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Muslims in the German military to get their own chaplaincy

April 1, 2024

Bundeswehr soldiers of Islamic faith have long lacked the pastoral care available to their Christian and, as of recent years, Jewish counterparts. What was once seen as politically impossible is about to change.

A woman sits on the rubble of her house in Kahramanmaras, Turkey February 14, 2023.
After the earthquake in Turkey, Bundeswehr soldiers witnessed extreme suffering. Muslim soldiers said they felt inadequately supported. Image: Nir Elias/REUTERS

As the parliamentary commissioner for the German armed forces, or Bundeswehr, Eva Högl is responsible for ensuring that the issues and needs of German soldiers get heard. In mid-March, Högl presented her third annual report in her role as commissioner — and once again, she pushed for a military chaplaincy for Muslims.

No matter which political party has controlled the Defense Ministry, when it comes to Islamic military pastoral care, the political line has remained the same for years: It's not possible, there's no partner to approach on the Muslim side.

Högl, of the center-left Social Democratic Party (SPD), is no longer content with that response. The "lack of an equally empowered military chaplaincy for soldiers of the Islamic faith" is "extremely unsatisfactory." Högl has demanded that the Defense Ministry speedily institute this pastoral care, to be provided by qualified personnel on a contractual basis.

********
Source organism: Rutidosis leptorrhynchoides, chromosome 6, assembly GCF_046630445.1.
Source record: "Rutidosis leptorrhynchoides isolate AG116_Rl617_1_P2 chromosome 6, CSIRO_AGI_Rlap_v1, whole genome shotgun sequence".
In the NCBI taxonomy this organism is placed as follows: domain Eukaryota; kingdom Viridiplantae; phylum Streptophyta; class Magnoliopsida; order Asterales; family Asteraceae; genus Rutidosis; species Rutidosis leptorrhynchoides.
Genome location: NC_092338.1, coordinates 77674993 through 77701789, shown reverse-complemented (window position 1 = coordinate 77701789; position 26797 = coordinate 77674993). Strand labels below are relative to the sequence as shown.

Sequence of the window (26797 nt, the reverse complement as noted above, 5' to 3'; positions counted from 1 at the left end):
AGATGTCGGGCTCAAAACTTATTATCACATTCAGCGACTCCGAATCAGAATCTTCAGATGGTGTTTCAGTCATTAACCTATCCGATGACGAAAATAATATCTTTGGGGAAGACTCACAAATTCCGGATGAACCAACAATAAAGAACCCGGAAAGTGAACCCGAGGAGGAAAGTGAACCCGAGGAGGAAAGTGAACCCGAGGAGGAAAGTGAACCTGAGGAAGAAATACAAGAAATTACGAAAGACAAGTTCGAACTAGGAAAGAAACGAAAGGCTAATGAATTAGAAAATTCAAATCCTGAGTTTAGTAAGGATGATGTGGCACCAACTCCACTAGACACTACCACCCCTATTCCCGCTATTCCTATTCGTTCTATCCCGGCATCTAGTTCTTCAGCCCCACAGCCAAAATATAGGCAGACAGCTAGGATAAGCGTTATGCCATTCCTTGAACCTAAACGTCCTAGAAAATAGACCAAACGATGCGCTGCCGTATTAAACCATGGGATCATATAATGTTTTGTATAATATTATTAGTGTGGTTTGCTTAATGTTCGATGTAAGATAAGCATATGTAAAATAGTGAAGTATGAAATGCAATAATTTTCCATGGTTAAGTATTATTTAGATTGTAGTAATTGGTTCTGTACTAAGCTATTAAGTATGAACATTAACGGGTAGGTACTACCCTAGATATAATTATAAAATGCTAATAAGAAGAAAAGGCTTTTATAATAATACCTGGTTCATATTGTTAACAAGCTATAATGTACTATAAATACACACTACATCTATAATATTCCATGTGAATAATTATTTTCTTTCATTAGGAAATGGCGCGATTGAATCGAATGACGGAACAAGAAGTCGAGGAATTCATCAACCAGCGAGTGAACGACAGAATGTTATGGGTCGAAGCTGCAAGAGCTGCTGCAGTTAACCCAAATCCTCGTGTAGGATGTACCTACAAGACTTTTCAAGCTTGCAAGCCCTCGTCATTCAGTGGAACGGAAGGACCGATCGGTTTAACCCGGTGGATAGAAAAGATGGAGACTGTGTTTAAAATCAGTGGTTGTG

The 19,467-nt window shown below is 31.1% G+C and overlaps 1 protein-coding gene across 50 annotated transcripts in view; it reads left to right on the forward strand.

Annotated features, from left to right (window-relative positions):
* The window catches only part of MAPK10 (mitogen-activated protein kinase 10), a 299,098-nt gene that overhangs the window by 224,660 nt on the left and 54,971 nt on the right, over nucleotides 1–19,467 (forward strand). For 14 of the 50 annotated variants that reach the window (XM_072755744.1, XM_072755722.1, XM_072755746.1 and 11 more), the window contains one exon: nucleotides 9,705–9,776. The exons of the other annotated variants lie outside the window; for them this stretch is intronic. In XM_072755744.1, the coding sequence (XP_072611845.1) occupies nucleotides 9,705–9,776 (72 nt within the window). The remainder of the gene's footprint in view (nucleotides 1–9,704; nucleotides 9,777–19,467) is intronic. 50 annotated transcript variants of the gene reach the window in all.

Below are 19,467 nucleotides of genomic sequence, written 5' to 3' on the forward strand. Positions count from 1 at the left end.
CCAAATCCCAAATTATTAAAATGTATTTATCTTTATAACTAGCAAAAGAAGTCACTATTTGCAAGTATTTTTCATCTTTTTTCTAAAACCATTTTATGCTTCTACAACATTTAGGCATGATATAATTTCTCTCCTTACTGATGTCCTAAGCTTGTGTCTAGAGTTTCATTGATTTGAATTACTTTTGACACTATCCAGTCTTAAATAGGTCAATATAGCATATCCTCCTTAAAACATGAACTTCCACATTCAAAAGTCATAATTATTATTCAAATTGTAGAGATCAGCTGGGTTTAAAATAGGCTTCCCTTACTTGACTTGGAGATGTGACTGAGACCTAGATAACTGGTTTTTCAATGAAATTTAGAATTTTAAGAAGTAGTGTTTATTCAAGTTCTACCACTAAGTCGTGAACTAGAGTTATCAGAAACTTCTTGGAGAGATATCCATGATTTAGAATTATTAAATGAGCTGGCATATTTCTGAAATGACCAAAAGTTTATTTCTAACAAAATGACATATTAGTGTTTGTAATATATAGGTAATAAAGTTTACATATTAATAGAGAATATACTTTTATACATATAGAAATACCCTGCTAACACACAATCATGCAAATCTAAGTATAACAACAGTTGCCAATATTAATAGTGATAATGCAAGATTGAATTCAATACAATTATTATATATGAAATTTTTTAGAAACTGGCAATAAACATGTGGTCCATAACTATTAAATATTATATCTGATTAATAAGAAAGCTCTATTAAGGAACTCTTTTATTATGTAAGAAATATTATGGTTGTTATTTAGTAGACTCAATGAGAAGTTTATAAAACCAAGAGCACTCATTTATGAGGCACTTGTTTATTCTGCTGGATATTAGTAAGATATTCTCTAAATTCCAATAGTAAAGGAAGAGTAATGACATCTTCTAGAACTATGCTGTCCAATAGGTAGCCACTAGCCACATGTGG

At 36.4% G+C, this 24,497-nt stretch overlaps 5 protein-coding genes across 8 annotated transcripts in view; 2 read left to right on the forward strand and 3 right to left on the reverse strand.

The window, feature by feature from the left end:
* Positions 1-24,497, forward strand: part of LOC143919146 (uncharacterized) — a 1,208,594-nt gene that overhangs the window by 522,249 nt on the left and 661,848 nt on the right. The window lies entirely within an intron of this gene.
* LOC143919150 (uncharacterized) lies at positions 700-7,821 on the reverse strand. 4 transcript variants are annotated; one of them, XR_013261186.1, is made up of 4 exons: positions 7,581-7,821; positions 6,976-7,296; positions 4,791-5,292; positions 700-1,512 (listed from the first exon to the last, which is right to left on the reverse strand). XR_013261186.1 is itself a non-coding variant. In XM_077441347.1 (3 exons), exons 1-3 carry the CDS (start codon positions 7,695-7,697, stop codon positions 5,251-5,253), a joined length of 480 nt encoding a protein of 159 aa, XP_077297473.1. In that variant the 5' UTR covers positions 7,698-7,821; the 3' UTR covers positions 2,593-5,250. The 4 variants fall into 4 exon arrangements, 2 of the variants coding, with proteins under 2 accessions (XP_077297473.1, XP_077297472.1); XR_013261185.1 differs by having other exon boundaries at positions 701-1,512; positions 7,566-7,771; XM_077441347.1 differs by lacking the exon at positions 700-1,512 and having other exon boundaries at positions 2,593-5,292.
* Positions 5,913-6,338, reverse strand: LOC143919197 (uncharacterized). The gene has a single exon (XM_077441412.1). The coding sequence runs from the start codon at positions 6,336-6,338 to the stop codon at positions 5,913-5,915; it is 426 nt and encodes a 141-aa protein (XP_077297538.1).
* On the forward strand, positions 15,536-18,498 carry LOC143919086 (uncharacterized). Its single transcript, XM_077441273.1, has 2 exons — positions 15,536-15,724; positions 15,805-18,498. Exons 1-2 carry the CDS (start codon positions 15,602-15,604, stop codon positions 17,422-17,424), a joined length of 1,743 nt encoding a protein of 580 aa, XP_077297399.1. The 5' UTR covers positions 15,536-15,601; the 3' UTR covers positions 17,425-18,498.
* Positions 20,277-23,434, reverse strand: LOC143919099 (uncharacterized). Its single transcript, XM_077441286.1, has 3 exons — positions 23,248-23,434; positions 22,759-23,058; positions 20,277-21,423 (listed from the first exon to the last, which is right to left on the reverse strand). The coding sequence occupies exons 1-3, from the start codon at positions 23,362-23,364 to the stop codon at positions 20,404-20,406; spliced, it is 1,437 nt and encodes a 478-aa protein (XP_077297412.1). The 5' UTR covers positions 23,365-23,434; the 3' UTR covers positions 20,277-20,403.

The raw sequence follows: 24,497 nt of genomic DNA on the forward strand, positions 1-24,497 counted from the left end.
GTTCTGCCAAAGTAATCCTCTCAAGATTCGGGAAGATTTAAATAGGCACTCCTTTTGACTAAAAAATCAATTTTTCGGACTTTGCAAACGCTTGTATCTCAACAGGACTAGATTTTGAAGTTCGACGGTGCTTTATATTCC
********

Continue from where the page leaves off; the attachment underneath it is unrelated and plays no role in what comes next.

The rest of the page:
Eva Högl presents the 2023 report on the Bundeswehr in the Bundestag
Eva Högl presented the annual report on the Bundeswehr in MarchImage: Carsten Koall/dpa/picture alliance

Högl recalled the multiweek aid mission that the German army undertook in southeast Turkey following the devastating earthquake in February 2023. Muslim soldiers were among the deployed, yet pastoral care was provided by two non-Muslim military chaplains. According to Högl, she received feedback indicating "that Muslim members of the military felt somewhat abandoned when it came to their religious practices."

3,000 Muslims among Germany's troops

In response to an inquiry by DW, a spokesperson for the Defense Ministry estimated the number of Muslim soldiers to be around 3,000, based on a study from 2023.

Nearly 25 years ago, the Center for Inner Leadership, the educational institute that defines the profile and identity of the Bundeswehr, published a paper entitled "Muslims in the Bundeswehr." Calls for Islamic pastoral care have been ongoing for more than a decade.

German army recruits wearing ceremonial service uniforms stand in formation with their backs to the camera
An Islamic chaplaincy would provide pastoral care to the Bundeswehr's roughly 3,000 Muslim soldiers Image: Christophe Gateau/dpa/picture alliance

The military chaplains currently serving the armed forces' other religious communities are also pushing for qualified care for Muslims in uniform. Bernhard Felmberg, a Protestant military bishop, told DW that both he and other Protestant military clergy have been approached by soldiers wanting to discuss the need for pastoral care. These needs must be recognized, he added.

Military pastoral care, Felmberg explained, guarantees the constitutional right to freedom of religion for soldiers, who provide a special service.

"As an increasing number of Muslims are serving in the Bundeswehr, I expressly support giving these soldiers the option of pastoral care in their religion," he said.

Representatives of both Catholic and Jewish military chaplaincies have expressed similar sentiments in the past months.